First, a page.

have moved beyond adults in their quests for more victims. Now they're targeting
Law enforcement officials and consumer advocates say criminals
are stealing the Social Security numbers of children and using them to usurp the
children's identities. Since the crimes usually aren't uncovered until the victims
try to establish credit, they can go undetected for years.
percent of the complaints the Federal Trade Commission, or FTC, received in 2005
regarding identity theft were from individuals younger than age 18.
terms of consumers who've contacted us, the number is growing," says Joanna
Crane, FTC spokeswoman. Complaints have risen 2 percent over the past two years.
The children's identities are used to obtain credit cards,
get driver's licenses or open accounts. Often the information is sold for use
by illegal immigrants or individuals attempting to restart their lives and avoid
Steve Frasher, spokesman for the Riverside Police Department
in Riverside, Calif., calls the thieves "phantoms." He says most don't
use their real names, their addresses are fictitious or they live in abandoned
residences, and they often order products by phone or online.
we catch identity thieves through unrelated search warrants or traffic stops --
an officer may see large amounts of mail that do not belong to the suspect,"
says Frasher. "In some cases, the thief will have over 50 persons' identifying
Frasher suggests the best defense is vigilance.
The key to credit
advocates attribute the escalation to the early issuing of Social Security numbers
and the overuse of these numbers.
A combination of names,
addresses and other personal information is useful, but a Social Security number
is the key that thieves use to provide themselves with unlimited access to credit.
Parents who want to claim their child for a tax deduction
are required to have a Social Security number for a child older than 1. They can
acquire the number for a newborn by applying at a Social Security office, by mail
or they can receive the child's number by the Enumeration at Birth program. This
process, which began in 1989, enables parents to simply fill out the information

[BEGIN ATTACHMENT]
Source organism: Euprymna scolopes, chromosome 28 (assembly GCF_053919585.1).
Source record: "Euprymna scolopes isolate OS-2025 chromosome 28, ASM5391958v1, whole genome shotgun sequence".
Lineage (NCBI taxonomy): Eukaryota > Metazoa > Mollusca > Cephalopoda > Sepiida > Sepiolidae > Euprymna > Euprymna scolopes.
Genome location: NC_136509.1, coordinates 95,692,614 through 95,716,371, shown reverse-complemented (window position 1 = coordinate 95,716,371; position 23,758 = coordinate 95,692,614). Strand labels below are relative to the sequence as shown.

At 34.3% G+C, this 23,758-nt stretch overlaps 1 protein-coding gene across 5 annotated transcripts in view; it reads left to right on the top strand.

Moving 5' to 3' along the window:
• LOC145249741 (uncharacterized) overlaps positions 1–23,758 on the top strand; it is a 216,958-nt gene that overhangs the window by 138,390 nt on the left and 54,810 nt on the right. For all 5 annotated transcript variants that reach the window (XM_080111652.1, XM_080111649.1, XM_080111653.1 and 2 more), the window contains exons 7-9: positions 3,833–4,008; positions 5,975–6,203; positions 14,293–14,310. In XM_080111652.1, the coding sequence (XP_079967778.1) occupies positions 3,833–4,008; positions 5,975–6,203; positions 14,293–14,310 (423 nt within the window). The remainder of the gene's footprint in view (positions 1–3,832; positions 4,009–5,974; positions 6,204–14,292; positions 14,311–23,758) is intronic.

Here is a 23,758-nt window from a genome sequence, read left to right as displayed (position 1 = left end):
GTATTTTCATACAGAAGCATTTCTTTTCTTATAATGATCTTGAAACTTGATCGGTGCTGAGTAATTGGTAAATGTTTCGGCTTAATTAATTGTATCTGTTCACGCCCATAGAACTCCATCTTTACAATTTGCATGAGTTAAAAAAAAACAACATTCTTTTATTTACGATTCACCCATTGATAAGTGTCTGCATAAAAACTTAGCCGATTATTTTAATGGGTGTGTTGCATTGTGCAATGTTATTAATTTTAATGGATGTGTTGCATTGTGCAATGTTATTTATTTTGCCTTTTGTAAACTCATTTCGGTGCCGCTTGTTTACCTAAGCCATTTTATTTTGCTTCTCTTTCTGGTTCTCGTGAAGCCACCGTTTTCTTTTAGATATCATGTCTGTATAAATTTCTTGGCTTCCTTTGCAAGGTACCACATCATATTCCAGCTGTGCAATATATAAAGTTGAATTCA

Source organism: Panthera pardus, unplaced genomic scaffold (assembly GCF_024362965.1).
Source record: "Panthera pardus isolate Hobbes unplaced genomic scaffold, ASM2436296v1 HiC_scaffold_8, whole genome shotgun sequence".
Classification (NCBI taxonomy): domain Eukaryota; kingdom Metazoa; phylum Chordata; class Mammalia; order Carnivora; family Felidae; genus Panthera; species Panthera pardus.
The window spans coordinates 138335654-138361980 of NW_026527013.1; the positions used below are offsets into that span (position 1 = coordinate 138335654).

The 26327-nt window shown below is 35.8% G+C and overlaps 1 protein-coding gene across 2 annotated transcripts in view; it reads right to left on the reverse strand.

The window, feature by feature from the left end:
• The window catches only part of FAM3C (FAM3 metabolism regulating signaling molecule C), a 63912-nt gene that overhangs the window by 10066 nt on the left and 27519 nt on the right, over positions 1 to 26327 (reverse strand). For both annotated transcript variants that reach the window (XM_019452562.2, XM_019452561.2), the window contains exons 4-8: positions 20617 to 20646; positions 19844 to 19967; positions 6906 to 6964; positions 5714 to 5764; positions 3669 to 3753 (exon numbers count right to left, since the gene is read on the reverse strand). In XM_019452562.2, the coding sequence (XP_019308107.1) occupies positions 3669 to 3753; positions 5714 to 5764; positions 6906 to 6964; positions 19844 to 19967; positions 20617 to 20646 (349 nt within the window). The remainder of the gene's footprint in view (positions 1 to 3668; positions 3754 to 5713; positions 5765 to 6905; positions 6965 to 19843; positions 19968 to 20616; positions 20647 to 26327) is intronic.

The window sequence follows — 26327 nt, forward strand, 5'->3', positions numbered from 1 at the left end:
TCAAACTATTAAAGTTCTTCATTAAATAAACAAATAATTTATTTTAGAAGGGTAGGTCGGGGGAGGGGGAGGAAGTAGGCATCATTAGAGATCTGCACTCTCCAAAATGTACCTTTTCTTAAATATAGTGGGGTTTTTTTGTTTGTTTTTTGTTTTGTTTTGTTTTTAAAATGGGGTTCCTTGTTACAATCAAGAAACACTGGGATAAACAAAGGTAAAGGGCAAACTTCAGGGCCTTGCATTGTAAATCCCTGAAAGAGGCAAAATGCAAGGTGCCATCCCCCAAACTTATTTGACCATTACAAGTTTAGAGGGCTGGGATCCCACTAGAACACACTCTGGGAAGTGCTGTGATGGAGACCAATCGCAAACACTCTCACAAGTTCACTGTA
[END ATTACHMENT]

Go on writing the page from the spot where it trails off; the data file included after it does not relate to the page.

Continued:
at the hospital.
Children receive numerous requests for their
Social Security numbers as proof of identity from schools, medical and insurance
companies, financial institutions, and cell phone providers.
No federal law forbids a vendor or organization from asking for a Social Security
Contrary to common belief, credit agencies don't begin a credit history on an
individual until the individual's identifying information is used to open a credit
account. This information can include name, age, address and Social Security number.
Thieves bank on this and the fact that neither child nor parents
check to see if a credit report exists. This gives the thief an ample amount of
time to create a new life using the victim's information.
robber armed with the necessary information can fraudulently open bank, credit
card and utility accounts, falsely obtain a job, and file taxes.
Gabriel Jimenez was robbed of his identity
when he was 12 years old. Now a recent college graduate,
he's been financially crippled by the dilapidated credit
the thief left behind. He avoids credit and lenders
fearing hiked up interest rates. He's currently attempting
to get his credit report corrected, Social Security
number changed and law enforcement's help.
David Date of Santa Clara,
Calif., discovered the misuse of his Social Security number a couple days before
New Year's in 2004 when he was 17 years old.
He was attempting
to open a checking and savings account at a local Wells Fargo. The representative
put David's name, address, phone number and Social Security number into the computer.
But something was wrong.
"They said, 'Are you sure this
is your Social Security number?' I said I was absolutely sure," says Date.
He went home to get the card.
"The banker told
us that there was another Social Security number under a different person's name
and suggested that we go to the police," says Date.